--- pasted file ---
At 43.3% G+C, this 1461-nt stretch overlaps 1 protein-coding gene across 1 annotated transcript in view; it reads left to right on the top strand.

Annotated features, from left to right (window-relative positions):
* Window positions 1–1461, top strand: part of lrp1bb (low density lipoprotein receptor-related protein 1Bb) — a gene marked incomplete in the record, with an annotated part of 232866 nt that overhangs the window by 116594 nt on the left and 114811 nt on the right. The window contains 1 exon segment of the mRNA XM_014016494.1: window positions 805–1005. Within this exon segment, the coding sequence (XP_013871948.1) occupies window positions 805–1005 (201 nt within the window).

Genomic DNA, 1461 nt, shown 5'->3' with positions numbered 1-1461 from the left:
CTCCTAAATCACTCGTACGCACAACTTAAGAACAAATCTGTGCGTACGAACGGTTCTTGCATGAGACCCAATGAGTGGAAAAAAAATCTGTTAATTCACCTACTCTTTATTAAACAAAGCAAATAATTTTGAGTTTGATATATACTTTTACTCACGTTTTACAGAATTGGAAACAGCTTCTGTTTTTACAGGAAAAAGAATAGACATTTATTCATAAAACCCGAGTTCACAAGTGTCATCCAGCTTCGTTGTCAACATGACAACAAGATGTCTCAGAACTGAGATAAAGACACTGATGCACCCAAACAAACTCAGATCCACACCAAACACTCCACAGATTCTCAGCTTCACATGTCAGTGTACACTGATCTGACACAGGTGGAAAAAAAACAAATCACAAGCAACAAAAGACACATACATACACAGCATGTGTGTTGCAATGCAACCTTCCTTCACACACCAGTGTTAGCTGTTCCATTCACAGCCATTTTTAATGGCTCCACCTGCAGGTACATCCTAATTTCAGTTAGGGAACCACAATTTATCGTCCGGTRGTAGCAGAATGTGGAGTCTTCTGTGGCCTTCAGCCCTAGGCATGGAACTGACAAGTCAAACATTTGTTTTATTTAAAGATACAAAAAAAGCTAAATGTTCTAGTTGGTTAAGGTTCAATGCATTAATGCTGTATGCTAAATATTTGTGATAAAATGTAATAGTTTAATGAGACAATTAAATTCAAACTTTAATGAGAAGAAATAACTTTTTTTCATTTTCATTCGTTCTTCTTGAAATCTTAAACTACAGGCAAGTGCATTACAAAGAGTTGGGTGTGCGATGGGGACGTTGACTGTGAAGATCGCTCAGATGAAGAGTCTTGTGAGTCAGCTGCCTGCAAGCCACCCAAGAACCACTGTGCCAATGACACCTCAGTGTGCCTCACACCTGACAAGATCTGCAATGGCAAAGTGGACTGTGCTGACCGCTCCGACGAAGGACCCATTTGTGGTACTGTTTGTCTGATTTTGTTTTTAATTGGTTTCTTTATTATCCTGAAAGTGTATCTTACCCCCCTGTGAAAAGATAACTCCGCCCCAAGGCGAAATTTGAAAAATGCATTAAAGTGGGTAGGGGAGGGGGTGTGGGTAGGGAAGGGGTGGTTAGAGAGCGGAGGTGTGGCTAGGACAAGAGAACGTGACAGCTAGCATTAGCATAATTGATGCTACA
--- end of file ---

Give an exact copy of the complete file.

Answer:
At 43.3% G+C, this 1461-nt stretch overlaps 1 protein-coding gene across 1 annotated transcript in view; it reads left to right on the top strand.

Annotated features, from left to right (window-relative positions):
* Window positions 1–1461, top strand: part of lrp1bb (low density lipoprotein receptor-related protein 1Bb) — a gene marked incomplete in the record, with an annotated part of 232866 nt that overhangs the window by 116594 nt on the left and 114811 nt on the right. The window contains 1 exon segment of the mRNA XM_014016494.1: window positions 805–1005. Within this exon segment, the coding sequence (XP_013871948.1) occupies window positions 805–1005 (201 nt within the window).

Genomic DNA, 1461 nt, shown 5'->3' with positions numbered 1-1461 from the left:
CTCCTAAATCACTCGTACGCACAACTTAAGAACAAATCTGTGCGTACGAACGGTTCTTGCATGAGACCCAATGAGTGGAAAAAAAATCTGTTAATTCACCTACTCTTTATTAAACAAAGCAAATAATTTTGAGTTTGATATATACTTTTACTCACGTTTTACAGAATTGGAAACAGCTTCTGTTTTTACAGGAAAAAGAATAGACATTTATTCATAAAACCCGAGTTCACAAGTGTCATCCAGCTTCGTTGTCAACATGACAACAAGATGTCTCAGAACTGAGATAAAGACACTGATGCACCCAAACAAACTCAGATCCACACCAAACACTCCACAGATTCTCAGCTTCACATGTCAGTGTACACTGATCTGACACAGGTGGAAAAAAAACAAATCACAAGCAACAAAAGACACATACATACACAGCATGTGTGTTGCAATGCAACCTTCCTTCACACACCAGTGTTAGCTGTTCCATTCACAGCCATTTTTAATGGCTCCACCTGCAGGTACATCCTAATTTCAGTTAGGGAACCACAATTTATCGTCCGGTRGTAGCAGAATGTGGAGTCTTCTGTGGCCTTCAGCCCTAGGCATGGAACTGACAAGTCAAACATTTGTTTTATTTAAAGATACAAAAAAAGCTAAATGTTCTAGTTGGTTAAGGTTCAATGCATTAATGCTGTATGCTAAATATTTGTGATAAAATGTAATAGTTTAATGAGACAATTAAATTCAAACTTTAATGAGAAGAAATAACTTTTTTTCATTTTCATTCGTTCTTCTTGAAATCTTAAACTACAGGCAAGTGCATTACAAAGAGTTGGGTGTGCGATGGGGACGTTGACTGTGAAGATCGCTCAGATGAAGAGTCTTGTGAGTCAGCTGCCTGCAAGCCACCCAAGAACCACTGTGCCAATGACACCTCAGTGTGCCTCACACCTGACAAGATCTGCAATGGCAAAGTGGACTGTGCTGACCGCTCCGACGAAGGACCCATTTGTGGTACTGTTTGTCTGATTTTGTTTTTAATTGGTTTCTTTATTATCCTGAAAGTGTATCTTACCCCCCTGTGAAAAGATAACTCCGCCCCAAGGCGAAATTTGAAAAATGCATTAAAGTGGGTAGGGGAGGGGGTGTGGGTAGGGAAGGGGTGGTTAGAGAGCGGAGGTGTGGCTAGGACAAGAGAACGTGACAGCTAGCATTAGCATAATTGATGCTACA